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'Mockingbird' writer, family move to Davis

September 24, 2000
Elisabeth Sherwin -- gizmo@ dcn.davis.ca.us

Sean Stewart, 35, and his wife, Christine Beck, had just finished shopping at the Davis Farmers' Market recently when they looked at each other with the same thought.

"Why did we loiter in a hole like Monterey for so long?" they asked. "Moving to Davis was a brilliant idea."

Sean, Christine and their two young daughters Caitlin, 10, and Rowan, 6, moved to Davis on June 29. Now, the interesting thing about the move is this: they didn't know Davis at all. They'd just heard nice things about the town for many years.

"So we thought we'd move once more and never move again," said Sean. "My wife looked at the Davis school district scores on the Web and that was enough for her." Sean said they came up to Davis for the first time, looked around and bought a house in the Stonegate area all on the same day.

They moved in on a Thursday and bought bicycles on Friday. The girls have joined Brownies and soccer teams. They adopted a dog, Jed, at the pound. In every way they are now trying to pass as Davis residents. They even like the weather in Davis and claim that the hot summers here are not really that bad.

Christine and Sean were high school sweethearts who both attended the University of Alberta in Edmonton. Christine was offered at post-doc at Baylor University in Houston and that's where the family lived for several years before Christine was offered a job in Monterey. They enjoyed Monterey while it lasted, but realized the Davis area offered more job opportunities. You might say a weather compromise helped bring them to Davis, too.

"After three years in Houston, you can't complain about the weather in Davis," he said. "It's not remotely comparable. Everyone in California should be forced to live in Minnesota or Texas for a year. This is a supernaturally pleasant place to live."

Finally, Sean drops a clue as to why I care about the fact that he moved to Davis. It's the use of his word "supernaturally."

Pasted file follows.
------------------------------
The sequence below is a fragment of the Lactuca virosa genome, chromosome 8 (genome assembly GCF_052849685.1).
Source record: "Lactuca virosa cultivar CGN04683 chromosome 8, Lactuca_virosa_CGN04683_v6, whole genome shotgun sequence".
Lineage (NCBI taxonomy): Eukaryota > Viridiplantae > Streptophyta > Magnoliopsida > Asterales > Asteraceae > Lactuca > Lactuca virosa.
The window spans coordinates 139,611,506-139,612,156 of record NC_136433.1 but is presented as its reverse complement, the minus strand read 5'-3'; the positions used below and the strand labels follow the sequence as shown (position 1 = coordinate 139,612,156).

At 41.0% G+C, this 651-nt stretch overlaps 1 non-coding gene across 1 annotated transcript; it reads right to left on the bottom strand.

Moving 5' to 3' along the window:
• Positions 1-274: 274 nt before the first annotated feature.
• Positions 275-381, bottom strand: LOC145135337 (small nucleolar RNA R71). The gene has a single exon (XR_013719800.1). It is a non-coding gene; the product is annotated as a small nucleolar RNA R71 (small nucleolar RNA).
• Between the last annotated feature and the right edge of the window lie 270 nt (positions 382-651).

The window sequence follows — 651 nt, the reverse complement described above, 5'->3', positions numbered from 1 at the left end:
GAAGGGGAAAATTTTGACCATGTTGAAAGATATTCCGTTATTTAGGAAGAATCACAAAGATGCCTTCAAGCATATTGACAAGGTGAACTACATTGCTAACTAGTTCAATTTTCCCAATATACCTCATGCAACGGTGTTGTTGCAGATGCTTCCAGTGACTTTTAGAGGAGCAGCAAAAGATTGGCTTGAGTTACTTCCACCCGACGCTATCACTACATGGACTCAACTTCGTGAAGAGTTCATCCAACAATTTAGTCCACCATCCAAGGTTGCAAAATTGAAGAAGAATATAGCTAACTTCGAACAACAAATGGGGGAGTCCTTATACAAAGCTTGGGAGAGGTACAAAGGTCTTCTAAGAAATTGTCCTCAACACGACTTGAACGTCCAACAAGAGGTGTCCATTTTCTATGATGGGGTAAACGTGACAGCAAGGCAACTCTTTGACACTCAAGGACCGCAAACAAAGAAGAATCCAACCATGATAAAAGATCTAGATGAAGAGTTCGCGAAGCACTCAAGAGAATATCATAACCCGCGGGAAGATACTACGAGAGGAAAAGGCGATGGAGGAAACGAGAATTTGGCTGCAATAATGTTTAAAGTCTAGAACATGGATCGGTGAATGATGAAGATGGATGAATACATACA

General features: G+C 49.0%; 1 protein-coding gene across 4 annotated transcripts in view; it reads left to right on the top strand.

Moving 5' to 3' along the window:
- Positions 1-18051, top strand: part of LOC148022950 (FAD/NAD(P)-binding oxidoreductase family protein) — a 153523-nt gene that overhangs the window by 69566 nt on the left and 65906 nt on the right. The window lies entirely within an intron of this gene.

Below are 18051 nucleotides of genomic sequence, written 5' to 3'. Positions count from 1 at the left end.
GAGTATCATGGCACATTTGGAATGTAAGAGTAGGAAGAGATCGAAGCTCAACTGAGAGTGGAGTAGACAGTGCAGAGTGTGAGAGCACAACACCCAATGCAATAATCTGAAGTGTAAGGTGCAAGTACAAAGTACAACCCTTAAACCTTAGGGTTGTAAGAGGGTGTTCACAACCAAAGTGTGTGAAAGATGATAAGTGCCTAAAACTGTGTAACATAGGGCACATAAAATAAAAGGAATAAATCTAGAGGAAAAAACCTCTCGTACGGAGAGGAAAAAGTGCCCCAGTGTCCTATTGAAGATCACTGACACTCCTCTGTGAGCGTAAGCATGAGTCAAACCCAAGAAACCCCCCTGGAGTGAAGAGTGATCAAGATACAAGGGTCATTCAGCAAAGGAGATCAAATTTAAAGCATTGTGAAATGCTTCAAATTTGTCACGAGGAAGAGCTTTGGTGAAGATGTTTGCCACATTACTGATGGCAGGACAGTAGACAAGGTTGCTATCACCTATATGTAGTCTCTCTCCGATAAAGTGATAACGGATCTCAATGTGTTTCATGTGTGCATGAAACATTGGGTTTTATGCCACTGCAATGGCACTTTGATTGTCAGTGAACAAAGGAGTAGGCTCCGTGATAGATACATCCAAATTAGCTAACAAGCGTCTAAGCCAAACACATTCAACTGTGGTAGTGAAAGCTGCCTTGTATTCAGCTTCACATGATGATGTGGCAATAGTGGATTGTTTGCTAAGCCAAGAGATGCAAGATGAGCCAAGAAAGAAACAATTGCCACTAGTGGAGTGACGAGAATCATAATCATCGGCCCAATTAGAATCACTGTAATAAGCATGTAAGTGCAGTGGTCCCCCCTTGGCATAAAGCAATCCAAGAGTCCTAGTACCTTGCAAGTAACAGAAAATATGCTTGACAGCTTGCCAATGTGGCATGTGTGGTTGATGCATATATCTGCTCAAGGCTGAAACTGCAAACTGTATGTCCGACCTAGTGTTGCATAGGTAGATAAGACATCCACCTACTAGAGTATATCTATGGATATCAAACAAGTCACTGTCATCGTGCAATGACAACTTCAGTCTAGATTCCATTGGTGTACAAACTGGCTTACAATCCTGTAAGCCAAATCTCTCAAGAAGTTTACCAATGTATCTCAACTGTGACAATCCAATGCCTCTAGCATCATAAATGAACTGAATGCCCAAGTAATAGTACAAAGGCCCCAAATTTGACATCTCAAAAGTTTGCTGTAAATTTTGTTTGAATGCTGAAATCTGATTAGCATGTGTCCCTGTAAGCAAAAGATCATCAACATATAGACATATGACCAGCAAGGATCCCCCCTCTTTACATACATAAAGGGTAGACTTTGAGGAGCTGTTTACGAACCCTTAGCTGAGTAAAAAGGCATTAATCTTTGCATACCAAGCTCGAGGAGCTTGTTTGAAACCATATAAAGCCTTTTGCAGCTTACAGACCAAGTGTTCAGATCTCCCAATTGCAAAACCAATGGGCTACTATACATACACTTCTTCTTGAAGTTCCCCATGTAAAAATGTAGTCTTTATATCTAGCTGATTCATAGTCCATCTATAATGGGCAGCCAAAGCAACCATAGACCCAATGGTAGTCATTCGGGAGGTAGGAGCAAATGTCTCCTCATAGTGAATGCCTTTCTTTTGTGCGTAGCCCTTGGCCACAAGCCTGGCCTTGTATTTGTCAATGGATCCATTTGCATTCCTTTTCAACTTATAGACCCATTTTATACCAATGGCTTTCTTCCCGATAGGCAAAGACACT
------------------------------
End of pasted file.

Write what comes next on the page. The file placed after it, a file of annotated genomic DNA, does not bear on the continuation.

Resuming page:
He is a science fiction/fantasy/magic realist writer, the author of seven published books including "Mockingbird," which is out in paperback. Let me say up front that the only Sean Stewart book I've read is "Mockingbird" and I loved it. I read it on a recent very long airplane flight to Ukraine and finished it before the Sacramento to Washington to Frankfurt leg was complete, leaving me with nothing but a dull history of World War I to read.

"Mockingbird" is set in Houston where it's sweaty and hot. The main character appears to be a woman a lot like Sean's wife, and describes her late-stage pregnancy to an unpleasantly accurate degree.

He was so accurate, in fact, that a nurse/midwife from the Bay Area recently wrote to him requesting his permission to use his work in a pamphlet she's preparing for pregnant women.

"That falls into the 'you-know-you've-done-it-right-when' category," said Sean. He wrote about what's called 'non-productive pain,' in other words, not the kind of pain that tells you you're getting close to labor and therefore actually having the baby but pain that doesn't lead to labor.

But beyond that, his novel brings together unexpected moments of magic, mixed in with a woman's reaction to her mother's death and the realization that she will probably be an imperfect mother, too.

Sean also has another book on the market now, a hardback called "Galveston," which he describes as a more traditional science fiction novel. And he is currently hoping to sell his most recent novel, "The Glass Coffin."

"I know Karen Fowler and Kim Stanley Robinson," said Sean. That's another good reason for moving to Davis. Now the town can boast of including three well-known science fiction writers among its residents.

"I grew up (summers in Texas, winters in Canada) reading a lot of science fiction and fantasy books. My imprint book was 'Lord of the Rings.' But my mom was an English professor," he said.

He describes himself as the kind of reader who would lurch drunkenly from the classics to fantasy fiction.

He doesn't know how to describe his work, other than to say that "something impossible is likely to happen in my books."

The myriad descriptions of what he writes -- magic realism or Southern gothic --- are basically false terms largely market driven. It doesn't matter anyway.

"I always wanted to write 'meaning of life' thrillers, books that ask big questions but don't skip the sword flights. Or entertaining books about real things that actually matter," he said.

Is he successful? Check out "Mockingbird" or "Galveston" or any of his other books. And if you run into Sean at the market or riding his bike or walking his dog, be sure to welcome him to Davis.

To inquire about ordering any of the above mentioned books from an independent bookstore,
Bogey's Books at discounted prices [ Click Here ]

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